Congenital Pseudarthrosis of the Tibia
What is Congenital Pseudarthrosis of the Tibia (CPT)?
Congenital pseudarthrosis of the tibia is a shin bone fracture in children that has not healed. It normally presents before a child turns two years old. Typically the child gets a shin bone fracture that either happens spontaneously, or results from when the child experiences a minor trauma, and the fracture will not heal. It is a rare condition that occurs in 1 out of every 250,000 children. It stems from the periosteum, a membrane that covers the bone, being abnormal and preventing proper bone healing. Since the bone has not healed correctly, it is unstable and there is mobility at the false joint which should be solid, stable bone.
Congenital pseudarthrosis of the tibia is challenging to treat because it is very difficult to get the fractured bone to heal. Even if it does heal, it is hard to preserve that union. Refracture is common. The poor healing is due to the irregular periosteum, abnormally hyperactive osteoclasts (cells that remodel bone), and the mechanical challenge of stabilizing very small bone fragments in children. Some studies suggest that the periosteum is abnormal because its cells form too tightly around the small blood vessels that supply its oxygen and nutrients.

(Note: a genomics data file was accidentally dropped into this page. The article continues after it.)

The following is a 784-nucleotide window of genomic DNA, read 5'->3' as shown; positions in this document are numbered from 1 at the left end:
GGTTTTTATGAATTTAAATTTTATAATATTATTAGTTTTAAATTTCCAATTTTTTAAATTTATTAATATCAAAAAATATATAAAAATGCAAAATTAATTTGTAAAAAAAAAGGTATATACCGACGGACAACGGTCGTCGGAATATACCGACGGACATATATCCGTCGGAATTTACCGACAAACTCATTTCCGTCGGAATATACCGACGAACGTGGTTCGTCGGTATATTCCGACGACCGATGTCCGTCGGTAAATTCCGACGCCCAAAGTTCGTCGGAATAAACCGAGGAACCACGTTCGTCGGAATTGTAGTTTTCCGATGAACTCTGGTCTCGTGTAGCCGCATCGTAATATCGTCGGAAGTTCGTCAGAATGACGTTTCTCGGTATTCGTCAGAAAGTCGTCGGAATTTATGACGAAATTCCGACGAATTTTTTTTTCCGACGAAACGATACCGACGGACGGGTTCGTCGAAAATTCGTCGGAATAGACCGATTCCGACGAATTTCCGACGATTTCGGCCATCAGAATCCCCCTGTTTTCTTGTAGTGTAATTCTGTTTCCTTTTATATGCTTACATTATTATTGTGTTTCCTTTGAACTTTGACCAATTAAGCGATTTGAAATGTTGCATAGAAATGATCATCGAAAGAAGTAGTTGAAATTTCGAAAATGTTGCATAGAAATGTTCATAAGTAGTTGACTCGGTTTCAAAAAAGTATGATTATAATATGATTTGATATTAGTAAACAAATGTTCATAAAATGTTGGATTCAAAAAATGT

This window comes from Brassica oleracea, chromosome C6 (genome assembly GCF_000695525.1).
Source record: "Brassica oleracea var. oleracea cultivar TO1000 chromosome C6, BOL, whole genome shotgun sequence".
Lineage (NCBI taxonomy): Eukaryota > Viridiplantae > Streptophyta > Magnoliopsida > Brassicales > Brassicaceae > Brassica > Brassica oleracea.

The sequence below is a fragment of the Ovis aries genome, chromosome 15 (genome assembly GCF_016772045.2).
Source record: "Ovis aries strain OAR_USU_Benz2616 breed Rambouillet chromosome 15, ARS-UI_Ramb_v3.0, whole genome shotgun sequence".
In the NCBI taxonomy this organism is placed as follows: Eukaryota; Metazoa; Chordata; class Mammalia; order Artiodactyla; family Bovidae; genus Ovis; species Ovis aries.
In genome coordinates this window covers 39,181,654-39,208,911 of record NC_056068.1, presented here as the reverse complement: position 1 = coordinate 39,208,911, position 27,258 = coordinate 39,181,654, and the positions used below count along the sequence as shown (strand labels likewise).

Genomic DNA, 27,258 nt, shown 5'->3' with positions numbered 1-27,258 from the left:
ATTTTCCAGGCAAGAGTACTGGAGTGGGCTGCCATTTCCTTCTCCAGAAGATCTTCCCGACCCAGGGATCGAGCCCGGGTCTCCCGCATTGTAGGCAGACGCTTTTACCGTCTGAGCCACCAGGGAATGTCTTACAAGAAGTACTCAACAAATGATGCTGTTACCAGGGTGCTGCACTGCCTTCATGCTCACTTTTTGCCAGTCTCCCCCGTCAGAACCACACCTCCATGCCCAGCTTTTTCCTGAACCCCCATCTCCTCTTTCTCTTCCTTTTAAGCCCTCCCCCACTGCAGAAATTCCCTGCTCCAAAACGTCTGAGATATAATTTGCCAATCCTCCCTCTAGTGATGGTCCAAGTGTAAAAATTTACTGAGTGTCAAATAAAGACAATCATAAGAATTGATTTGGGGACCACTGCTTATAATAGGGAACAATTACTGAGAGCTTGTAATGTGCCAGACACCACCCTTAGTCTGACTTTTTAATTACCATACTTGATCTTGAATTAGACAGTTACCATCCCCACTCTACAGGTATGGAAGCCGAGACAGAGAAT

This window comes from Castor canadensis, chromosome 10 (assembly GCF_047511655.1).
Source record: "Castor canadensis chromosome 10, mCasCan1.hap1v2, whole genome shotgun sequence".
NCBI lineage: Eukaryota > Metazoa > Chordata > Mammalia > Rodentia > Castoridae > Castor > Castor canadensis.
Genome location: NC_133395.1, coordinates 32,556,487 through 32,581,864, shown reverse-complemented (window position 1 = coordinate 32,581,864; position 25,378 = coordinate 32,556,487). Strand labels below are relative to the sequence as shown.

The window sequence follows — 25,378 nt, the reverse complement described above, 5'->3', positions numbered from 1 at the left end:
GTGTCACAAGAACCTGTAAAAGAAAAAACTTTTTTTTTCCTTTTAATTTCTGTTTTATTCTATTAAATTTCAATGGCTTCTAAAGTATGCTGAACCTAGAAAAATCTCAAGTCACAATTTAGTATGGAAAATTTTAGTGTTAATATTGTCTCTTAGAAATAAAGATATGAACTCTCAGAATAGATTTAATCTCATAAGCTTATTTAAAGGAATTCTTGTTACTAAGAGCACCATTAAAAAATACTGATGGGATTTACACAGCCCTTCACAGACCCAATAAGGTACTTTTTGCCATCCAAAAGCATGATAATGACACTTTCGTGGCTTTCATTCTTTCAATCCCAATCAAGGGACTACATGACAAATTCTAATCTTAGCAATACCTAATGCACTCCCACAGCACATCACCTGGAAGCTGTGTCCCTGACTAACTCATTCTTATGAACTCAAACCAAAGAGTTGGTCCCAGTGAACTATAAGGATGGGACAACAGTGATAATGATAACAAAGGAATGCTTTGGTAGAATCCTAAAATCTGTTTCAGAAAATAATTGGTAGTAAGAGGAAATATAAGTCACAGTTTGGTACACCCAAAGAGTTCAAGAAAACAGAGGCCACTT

Who gets congenital pseudarthrosis of the tibia?
Congenital pseudarthrosis of the tibia is usually associated with neurofibromatosis (NF-1) which has many other serious potential manifestations. However, congenital pseudarthrosis of the tibia is also seen in fibrous dysplasia, osteofibrous dysplasia, cleidocranial dysostosis, and sometimes spontaneously (“idiopathic”).
How is congenital pseudarthrosis of the tibia diagnosed?
To diagnose congenital pseudarthrosis of the tibia, doctors use X-rays and also look for the signs of the associated conditions (see above).
What will happen during a clinic visit for congenital pseudarthrosis of the tibia?
The doctor will evaluate the patient for neurofibromatosis, a genetic disorder that causes tumors to form on nerve tissue which occurs in 40-50% of patients. The doctor will also ask for a history of previous fractures and examine the leg to determine the range of motion of the false joint. X-rays will be taken to determine the quality of the bone, the condition of the joints, the amount of limb length discrepancy and the severity of any bone abnormalities.
How is congenital pseudarthrosis of the tibia treated?
The primary treatment goal of congenital pseudarthrosis of the tibia is to achieve union of the shin bone (tibia) and to maintain that union. Treatment also addresses the resulting limb length discrepancies and bone deformities. To treat congenital pseudarthrosis of the tibia, the International Center for Limb Lengthening has a combined multimodal, comprehensive treatment program that addresses both the biological and mechanical issues. Many doctors use various elements of our protocol, but we strongly believe that the combined multimodal approach is the most effective.
What happens in surgery for congenital pseudarthrosis of the tibia?
- Two to four weeks before surgery, the patient receives an infusion of bisphosphonate that promotes bone healing.